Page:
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Mridangam is an important 'Percussion Instrument' used in all forms of Carnatic Music concerts, the widely known 'South Indian Classical Music'. The South Indian percussion instrument MRIDANGAM became internationally acclaimed global percussion instrument.. Mridangam (also spelled as Mridhangam. Alternate spellings are, mridanga, mrudangam, mrdangam, mrdangam mrithangam, miruthangam and mirudhangam) makes a concert complete with soothing rhythm enhancing the overall concert with a unique naadham called "Chaapu". Naadham is the term for sound (musical notes) that has the quality of sruthi and pleasant musical vibration in it.(This definition is by Sriram Venkataraman, © Copyright Copyright © 2007 - 2017). Chaapu naadham, Meetu naadham and Thoppi must be tuned in such a manner that produces an excellent sound. Chaapu Naadham and Meetu naadham must be in the same pitch (that is, in the same note). Thoppi naadham can either be equal to Chaapu naadham or one octave less than that of chaapu naadham. Tuning is itself an art, then comes playing the instrument with an ecstatic sound. Playing the instrument with perfect fingering technique is a must for a mridangist in order to produce proper nadham. Sound interesting isn't it?

Mridangist Umayalpuram Sivaram introduced Glass Mridangam. (December 2016). Click "scientific-quest-for-perfect-mridangam for further details.

How to tune a mridangam?

Tuning is an art that can be mastered by a systematic practice in steps mentioned below:
Maintain the mridangam by repairing it to the best condition with the help of a good repairer. Things required for tuning:
Chromatic Pitch Pipe, small stone, small wooden Stick called"pullu" (made to a size similar to an adult Index finger). Now follow the steps mentioned below:
1. Play the pitch pipe after selecting the pitch needed while simultaneously playing the chapu on the mridangam.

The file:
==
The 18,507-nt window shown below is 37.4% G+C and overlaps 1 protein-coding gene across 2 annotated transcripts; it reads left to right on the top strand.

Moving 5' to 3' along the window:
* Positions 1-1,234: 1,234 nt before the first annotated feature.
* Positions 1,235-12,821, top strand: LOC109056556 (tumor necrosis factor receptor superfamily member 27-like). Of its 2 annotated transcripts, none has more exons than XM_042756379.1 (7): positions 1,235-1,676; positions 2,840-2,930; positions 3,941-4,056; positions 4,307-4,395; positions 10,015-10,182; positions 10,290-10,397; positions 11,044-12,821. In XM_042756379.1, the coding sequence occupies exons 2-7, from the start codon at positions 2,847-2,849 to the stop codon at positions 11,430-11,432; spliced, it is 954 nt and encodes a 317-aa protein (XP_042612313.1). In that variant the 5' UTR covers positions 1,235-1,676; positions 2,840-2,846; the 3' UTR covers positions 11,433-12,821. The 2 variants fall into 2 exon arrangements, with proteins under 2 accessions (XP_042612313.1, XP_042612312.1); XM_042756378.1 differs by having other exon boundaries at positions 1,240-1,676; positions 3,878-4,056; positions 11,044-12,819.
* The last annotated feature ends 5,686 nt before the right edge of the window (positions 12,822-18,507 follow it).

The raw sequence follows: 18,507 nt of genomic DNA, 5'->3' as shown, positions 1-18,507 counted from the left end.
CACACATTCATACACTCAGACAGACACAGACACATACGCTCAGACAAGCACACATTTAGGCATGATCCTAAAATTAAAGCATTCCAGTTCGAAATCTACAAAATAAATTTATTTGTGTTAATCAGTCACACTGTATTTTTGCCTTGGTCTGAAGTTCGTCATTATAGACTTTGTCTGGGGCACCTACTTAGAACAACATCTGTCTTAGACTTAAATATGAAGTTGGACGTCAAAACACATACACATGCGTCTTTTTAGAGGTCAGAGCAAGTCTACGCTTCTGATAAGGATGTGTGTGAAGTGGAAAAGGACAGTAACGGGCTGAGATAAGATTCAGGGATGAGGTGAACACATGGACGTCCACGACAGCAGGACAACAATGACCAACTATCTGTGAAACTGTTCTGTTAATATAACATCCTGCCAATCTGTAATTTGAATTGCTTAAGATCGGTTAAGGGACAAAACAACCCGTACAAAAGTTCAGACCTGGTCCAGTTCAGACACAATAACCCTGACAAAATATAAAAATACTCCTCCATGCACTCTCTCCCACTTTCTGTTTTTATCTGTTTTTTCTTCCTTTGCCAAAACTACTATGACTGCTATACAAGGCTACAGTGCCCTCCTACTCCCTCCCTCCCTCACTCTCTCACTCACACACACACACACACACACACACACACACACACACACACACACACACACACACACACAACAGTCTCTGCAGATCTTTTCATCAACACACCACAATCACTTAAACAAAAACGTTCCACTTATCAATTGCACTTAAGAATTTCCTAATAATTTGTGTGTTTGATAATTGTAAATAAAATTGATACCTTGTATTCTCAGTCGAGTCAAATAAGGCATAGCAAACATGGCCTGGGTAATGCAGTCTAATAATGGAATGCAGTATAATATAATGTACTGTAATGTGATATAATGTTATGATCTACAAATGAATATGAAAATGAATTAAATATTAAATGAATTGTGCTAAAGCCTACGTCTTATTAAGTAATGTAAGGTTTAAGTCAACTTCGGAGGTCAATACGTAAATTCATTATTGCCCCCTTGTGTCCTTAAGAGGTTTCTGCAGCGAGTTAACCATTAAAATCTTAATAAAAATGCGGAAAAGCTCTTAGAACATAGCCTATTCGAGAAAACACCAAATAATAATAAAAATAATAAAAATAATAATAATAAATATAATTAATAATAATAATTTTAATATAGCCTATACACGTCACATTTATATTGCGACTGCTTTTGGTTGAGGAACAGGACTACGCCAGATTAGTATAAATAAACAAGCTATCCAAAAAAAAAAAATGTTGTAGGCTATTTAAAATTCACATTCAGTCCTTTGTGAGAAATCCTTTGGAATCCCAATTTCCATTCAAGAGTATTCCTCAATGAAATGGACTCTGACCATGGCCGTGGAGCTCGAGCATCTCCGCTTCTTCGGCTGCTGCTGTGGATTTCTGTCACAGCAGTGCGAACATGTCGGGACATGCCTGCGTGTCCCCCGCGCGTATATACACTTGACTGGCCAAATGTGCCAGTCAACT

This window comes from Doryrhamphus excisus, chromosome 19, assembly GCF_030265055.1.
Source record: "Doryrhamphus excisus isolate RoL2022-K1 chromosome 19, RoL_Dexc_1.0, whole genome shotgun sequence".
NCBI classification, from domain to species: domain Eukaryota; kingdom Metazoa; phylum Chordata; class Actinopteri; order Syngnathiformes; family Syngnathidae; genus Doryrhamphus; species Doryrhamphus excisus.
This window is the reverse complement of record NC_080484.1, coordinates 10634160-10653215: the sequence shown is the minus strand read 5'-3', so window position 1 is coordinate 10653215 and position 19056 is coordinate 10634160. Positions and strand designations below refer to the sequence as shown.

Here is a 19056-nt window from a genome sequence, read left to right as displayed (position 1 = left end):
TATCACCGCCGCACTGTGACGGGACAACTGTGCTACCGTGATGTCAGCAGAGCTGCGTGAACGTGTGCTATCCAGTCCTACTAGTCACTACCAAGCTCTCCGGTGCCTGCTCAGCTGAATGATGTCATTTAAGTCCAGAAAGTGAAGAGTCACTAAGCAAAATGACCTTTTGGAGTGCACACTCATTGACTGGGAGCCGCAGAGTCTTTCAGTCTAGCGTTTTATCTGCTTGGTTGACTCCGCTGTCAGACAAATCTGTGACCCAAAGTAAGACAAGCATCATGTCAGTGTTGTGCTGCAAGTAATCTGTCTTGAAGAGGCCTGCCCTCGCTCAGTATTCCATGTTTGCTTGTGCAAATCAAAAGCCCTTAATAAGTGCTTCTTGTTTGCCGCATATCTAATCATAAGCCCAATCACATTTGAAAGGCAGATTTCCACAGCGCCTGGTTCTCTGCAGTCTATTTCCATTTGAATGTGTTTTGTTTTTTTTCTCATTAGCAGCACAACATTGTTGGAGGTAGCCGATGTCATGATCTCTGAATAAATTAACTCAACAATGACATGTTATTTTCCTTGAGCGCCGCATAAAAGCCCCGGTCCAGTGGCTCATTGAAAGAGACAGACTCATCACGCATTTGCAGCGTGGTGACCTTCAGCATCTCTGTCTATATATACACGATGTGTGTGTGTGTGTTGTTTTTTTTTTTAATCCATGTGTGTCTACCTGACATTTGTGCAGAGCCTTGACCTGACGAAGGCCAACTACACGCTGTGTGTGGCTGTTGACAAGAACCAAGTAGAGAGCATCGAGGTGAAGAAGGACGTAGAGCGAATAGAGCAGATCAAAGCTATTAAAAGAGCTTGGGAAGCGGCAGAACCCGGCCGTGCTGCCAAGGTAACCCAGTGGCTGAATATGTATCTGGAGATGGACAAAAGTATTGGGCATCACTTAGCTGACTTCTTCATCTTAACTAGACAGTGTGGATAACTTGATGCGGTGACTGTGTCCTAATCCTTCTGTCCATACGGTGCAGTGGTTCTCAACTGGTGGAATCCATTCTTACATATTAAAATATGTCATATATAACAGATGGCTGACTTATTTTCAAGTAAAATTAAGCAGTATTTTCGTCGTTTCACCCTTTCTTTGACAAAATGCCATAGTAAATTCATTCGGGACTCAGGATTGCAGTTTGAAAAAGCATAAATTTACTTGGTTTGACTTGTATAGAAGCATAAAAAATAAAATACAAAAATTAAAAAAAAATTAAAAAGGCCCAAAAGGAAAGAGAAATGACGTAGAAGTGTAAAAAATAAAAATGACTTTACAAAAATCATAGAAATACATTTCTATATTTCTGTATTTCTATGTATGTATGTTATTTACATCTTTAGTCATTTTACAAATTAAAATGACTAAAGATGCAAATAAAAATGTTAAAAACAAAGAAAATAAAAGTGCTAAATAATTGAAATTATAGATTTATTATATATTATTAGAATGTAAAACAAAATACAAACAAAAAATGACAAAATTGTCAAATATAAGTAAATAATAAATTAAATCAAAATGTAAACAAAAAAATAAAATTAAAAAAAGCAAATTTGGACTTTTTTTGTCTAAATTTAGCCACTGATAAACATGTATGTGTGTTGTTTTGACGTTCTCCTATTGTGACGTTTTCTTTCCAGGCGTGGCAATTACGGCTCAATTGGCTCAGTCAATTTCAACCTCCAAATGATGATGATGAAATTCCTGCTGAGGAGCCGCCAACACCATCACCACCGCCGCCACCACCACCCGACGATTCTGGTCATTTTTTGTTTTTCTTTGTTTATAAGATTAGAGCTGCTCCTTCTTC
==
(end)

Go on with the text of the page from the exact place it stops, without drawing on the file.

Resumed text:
2. Now compare if it matches with the pitch pipe.
3. If the pitch of the mridangam is less, then hold the wooden stick on that particular point on the mootu (on the leather strap) and beat it on the top of the stick with the stone. If the mootu is less sensitive and the pitch does not go up, then, hold the pullu between straps on the mootu and beat it on the top of the stick with the stone.
4. If the pitch is higher, hold the wooden stick at the bottom of the mootu (between the leather straps) and beat it with the stone from below upwards on the stick.
5. Repeat the process on all sides of the karanai till the pitch matches with the pitch pipe.
6. Matching "meetu naadham" and "Chaapu naadham" requires another step in the tuning process, explained below in the topic "How to match Meetu and Chaapu?" One can use Harmonium or Electronic Tambura or Electronic Sruthi Box, instead of pitch pipe.
One can gradually gain 'Sruthi Jnana'
by experience so as to accurately tune the mridangam.

How to match Meetu and Chaapu?
Matching meetu and chaapu requires a step that involves the adjustment of "Black Patch" (so called "Soru" or "Saadham"). When meetu is less than chaapu, a small portion of "soru" has to be removed from the center. To do this, twist small piece of cloth like a thick thread and wet it, so that the cloth is just moist enough to be applied circularly on the center of the "soru" to a diameter of around 1 to 1 ½ cm (circumference 3 to 4 ½ cm). See to it that water does not go deep. Just moisture on the surface of the black patch is enough. Now scrap this portion alone with a small blade so that, the black patch (to a minute/thin) layer is shredded. Repeat the procedure till meetu naadham sounds equal to that of Chaapu naadham.